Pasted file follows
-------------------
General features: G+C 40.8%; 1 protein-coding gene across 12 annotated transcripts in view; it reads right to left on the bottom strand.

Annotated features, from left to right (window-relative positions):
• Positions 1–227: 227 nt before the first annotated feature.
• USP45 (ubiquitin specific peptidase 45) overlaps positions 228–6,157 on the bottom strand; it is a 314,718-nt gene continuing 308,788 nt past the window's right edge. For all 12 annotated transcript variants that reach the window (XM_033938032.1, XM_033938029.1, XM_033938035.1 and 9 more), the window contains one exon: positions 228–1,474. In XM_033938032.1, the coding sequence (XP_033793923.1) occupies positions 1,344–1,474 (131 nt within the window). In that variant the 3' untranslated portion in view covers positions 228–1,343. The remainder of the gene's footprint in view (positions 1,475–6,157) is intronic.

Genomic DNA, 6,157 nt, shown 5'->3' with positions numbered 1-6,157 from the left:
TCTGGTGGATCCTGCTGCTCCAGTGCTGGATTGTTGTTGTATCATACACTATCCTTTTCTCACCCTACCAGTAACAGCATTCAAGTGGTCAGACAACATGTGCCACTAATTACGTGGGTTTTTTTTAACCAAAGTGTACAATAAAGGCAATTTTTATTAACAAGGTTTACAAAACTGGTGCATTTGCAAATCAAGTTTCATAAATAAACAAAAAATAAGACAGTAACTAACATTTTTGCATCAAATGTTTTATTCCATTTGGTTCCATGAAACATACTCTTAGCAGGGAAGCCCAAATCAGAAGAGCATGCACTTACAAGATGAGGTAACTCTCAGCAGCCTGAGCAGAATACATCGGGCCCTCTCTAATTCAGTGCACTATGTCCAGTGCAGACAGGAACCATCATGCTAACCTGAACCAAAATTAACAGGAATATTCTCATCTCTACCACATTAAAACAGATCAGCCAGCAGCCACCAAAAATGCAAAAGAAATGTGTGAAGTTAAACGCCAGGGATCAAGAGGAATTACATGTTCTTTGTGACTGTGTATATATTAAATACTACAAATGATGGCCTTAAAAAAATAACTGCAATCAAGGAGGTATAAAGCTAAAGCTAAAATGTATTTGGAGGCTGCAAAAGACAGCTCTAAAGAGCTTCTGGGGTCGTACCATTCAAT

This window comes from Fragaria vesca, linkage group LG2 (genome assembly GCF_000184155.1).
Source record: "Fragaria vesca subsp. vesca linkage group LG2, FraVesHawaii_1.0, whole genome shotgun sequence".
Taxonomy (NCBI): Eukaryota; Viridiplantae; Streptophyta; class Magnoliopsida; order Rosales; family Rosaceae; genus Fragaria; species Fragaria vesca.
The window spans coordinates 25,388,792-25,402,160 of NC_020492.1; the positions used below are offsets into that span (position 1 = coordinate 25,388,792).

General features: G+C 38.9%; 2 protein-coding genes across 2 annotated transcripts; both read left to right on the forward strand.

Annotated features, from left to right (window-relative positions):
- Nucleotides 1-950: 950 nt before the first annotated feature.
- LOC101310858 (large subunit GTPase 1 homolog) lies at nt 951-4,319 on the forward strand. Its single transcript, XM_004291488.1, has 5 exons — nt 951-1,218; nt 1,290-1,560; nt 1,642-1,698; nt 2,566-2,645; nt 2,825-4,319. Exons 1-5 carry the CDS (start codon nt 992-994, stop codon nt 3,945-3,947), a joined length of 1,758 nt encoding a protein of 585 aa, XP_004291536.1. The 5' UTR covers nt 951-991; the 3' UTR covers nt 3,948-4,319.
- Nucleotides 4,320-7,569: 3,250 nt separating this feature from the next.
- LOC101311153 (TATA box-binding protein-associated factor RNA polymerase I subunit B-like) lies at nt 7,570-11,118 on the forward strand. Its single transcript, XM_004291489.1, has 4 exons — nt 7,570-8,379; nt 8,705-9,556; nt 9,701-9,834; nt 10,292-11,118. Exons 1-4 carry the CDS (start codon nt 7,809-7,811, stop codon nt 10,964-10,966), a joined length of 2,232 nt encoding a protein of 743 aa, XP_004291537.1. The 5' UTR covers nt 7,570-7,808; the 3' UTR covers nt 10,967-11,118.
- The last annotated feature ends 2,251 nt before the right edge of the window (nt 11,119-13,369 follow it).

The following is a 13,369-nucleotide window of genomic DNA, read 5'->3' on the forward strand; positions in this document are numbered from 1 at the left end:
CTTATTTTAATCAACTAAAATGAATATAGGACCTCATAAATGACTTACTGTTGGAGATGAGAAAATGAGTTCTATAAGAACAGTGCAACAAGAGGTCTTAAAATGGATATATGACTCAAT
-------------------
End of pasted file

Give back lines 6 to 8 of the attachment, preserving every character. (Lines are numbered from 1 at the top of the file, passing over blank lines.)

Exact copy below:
TCTGGTGGATCCTGCTGCTCCAGTGCTGGATTGTTGTTGTATCATACACTATCCTTTTCTCACCCTACCAGTAACAGCATTCAAGTGGTCAGACAACATGTGCCACTAATTACGTGGGTTTTTTTTAACCAAAGTGTACAATAAAGGCAATTTTTATTAACAAGGTTTACAAAACTGGTGCATTTGCAAATCAAGTTTCATAAATAAACAAAAAATAAGACAGTAACTAACATTTTTGCATCAAATGTTTTATTCCATTTGGTTCCATGAAACATACTCTTAGCAGGGAAGCCCAAATCAGAAGAGCATGCACTTACAAGATGAGGTAACTCTCAGCAGCCTGAGCAGAATACATCGGGCCCTCTCTAATTCAGTGCACTATGTCCAGTGCAGACAGGAACCATCATGCTAACCTGAACCAAAATTAACAGGAATATTCTCATCTCTACCACATTAAAACAGATCAGCCAGCAGCCACCAAAAATGCAAAAGAAATGTGTGAAGTTAAACGCCAGGGATCAAGAGGAATTACATGTTCTTTGTGACTGTGTATATATTAAATACTACAAATGATGGCCTTAAAAAAATAACTGCAATCAAGGAGGTATAAAGCTAAAGCTAAAATGTATTTGGAGGCTGCAAAAGACAGCTCTAAAGAGCTTCTGGGGTCGTACCATTCAAT

This window comes from Fragaria vesca, linkage group LG2 (genome assembly GCF_000184155.1).
Source record: "Fragaria vesca subsp. vesca linkage group LG2, FraVesHawaii_1.0, whole genome shotgun sequence".